>> AMBER: Well, that wouldn’t be an empty button though, right?

>> GEN: Well, that’s a div as a button usually.

>> AMBER: You’d more test the empty buttons on your screen reader.

>> GEN: That’s usually a div as a button.

>> AMBER: Or sometimes it’s coded correctly as a button, but it has an icon only.

>> GEN: Yes. Honestly, it usually will fail the keyboard focus. I don’t normally have- It already fails something in the testing.

>> AMBER: Yes. I know for us, and that’s why you were talking about you need to use a screen reader too, like you can’t not use a screen reader. That’s a lot of times where I encounter, unless I was going to right-click and inspect every icon button is like doing the screen reader because you’ll hear it because it’ll just say “Button.”

>> GEN: [inaudible] [crosstalk].

>> AMBER: It won’t say like button, what it is, or it’ll say link.

>> GEN: If something is having an issue with an empty button link, it almost always is failing either the keyboard focus or the screen reader test. Almost every time it will fail one of those so I don’t need to have a separate test for it.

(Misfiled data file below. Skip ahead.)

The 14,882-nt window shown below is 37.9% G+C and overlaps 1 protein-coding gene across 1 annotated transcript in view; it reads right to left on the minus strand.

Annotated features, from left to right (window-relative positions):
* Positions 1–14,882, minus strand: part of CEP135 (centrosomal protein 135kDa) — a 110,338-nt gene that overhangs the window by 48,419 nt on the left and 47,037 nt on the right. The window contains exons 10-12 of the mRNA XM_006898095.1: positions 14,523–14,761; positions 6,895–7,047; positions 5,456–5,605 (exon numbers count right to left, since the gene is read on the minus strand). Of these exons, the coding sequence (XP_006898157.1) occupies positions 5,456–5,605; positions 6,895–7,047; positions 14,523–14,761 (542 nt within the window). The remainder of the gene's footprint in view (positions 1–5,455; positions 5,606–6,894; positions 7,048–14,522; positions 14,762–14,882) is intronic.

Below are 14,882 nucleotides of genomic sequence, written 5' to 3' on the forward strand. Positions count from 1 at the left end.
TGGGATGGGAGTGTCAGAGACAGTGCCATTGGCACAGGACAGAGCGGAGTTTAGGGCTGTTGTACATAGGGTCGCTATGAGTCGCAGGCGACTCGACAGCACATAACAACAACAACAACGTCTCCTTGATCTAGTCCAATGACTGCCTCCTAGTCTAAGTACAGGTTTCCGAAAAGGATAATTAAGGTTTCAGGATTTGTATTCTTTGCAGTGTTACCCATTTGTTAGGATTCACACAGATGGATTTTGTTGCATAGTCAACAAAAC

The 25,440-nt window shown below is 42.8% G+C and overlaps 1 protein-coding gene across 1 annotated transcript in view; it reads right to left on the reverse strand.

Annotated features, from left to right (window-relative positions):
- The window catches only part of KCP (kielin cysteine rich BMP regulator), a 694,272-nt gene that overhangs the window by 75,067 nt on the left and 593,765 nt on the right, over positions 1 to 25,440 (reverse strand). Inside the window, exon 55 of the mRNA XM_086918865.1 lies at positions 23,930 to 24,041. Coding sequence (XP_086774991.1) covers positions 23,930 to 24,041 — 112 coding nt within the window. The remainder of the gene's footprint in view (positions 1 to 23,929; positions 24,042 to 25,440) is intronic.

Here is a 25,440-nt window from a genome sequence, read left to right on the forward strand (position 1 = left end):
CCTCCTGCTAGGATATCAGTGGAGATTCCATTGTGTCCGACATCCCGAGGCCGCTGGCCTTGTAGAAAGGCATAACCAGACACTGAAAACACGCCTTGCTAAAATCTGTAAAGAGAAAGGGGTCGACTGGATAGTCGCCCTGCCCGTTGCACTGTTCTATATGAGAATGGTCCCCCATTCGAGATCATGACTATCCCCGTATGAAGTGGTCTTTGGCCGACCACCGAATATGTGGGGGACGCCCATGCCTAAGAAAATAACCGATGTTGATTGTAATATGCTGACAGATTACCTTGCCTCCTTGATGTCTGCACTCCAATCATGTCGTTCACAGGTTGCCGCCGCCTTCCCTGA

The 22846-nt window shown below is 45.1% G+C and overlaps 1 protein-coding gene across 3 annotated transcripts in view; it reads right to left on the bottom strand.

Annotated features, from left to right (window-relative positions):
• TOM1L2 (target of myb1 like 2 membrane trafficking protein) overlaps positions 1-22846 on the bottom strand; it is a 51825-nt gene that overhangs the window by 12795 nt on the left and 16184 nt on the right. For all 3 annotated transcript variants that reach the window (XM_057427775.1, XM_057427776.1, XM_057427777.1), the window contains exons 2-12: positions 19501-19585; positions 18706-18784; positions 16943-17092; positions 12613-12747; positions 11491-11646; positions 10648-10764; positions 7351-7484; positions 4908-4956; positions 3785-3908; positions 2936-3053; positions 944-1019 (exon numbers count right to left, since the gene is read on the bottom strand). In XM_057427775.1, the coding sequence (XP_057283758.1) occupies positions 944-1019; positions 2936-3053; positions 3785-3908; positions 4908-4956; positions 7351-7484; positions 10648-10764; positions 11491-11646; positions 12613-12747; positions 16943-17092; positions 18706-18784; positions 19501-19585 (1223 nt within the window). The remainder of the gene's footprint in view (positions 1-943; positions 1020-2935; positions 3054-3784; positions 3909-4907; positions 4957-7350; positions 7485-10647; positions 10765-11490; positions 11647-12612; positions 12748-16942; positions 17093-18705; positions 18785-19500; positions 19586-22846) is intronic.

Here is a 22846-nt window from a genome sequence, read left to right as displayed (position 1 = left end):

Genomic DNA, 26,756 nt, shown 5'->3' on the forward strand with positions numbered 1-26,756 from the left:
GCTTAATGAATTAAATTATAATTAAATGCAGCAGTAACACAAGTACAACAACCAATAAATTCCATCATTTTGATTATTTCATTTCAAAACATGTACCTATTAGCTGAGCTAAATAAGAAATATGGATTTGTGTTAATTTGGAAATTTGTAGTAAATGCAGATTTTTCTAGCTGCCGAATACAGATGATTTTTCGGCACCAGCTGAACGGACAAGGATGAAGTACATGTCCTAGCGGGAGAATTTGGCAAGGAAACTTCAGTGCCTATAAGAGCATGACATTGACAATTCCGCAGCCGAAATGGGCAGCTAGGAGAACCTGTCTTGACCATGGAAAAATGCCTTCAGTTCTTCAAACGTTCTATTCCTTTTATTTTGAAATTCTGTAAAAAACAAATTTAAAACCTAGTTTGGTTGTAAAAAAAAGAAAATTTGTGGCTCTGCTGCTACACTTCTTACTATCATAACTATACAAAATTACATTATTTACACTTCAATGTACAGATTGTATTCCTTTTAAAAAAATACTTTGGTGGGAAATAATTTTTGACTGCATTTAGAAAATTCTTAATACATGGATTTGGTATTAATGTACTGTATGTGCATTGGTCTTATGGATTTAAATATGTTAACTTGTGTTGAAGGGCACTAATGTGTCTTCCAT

>> AMBER: Yes, because you would fail it on the screen reader or say it doesn’t fully support. I think on that, your goal with these, it’s not necessarily to give them a comprehensive audit, it’s to give them an initial picture of–

>> GEN: It’s not to be comprehensive. I’m not aiming for a comprehensive audit. I’m not aiming to catch every little thing. I’m aiming to catch big blocking things because that’s what actually affects people and whether a person can actually use this website. I don’t want to get too far into the details, too far into the weeds. I want to make sure that your header and your footer and your basic formatting of content is working because if that’s not working, fix these, worry about details later. I always prefer kind of that remediate and then testing.

>> AMBER: Step by step.

>> GEN: Yes. Rather than trying to write up a huge report. Plus a huge report just isn’t digestible to people. Like, this is an abbreviated list and it’s long enough to be useful, but still short enough to actually be digestible.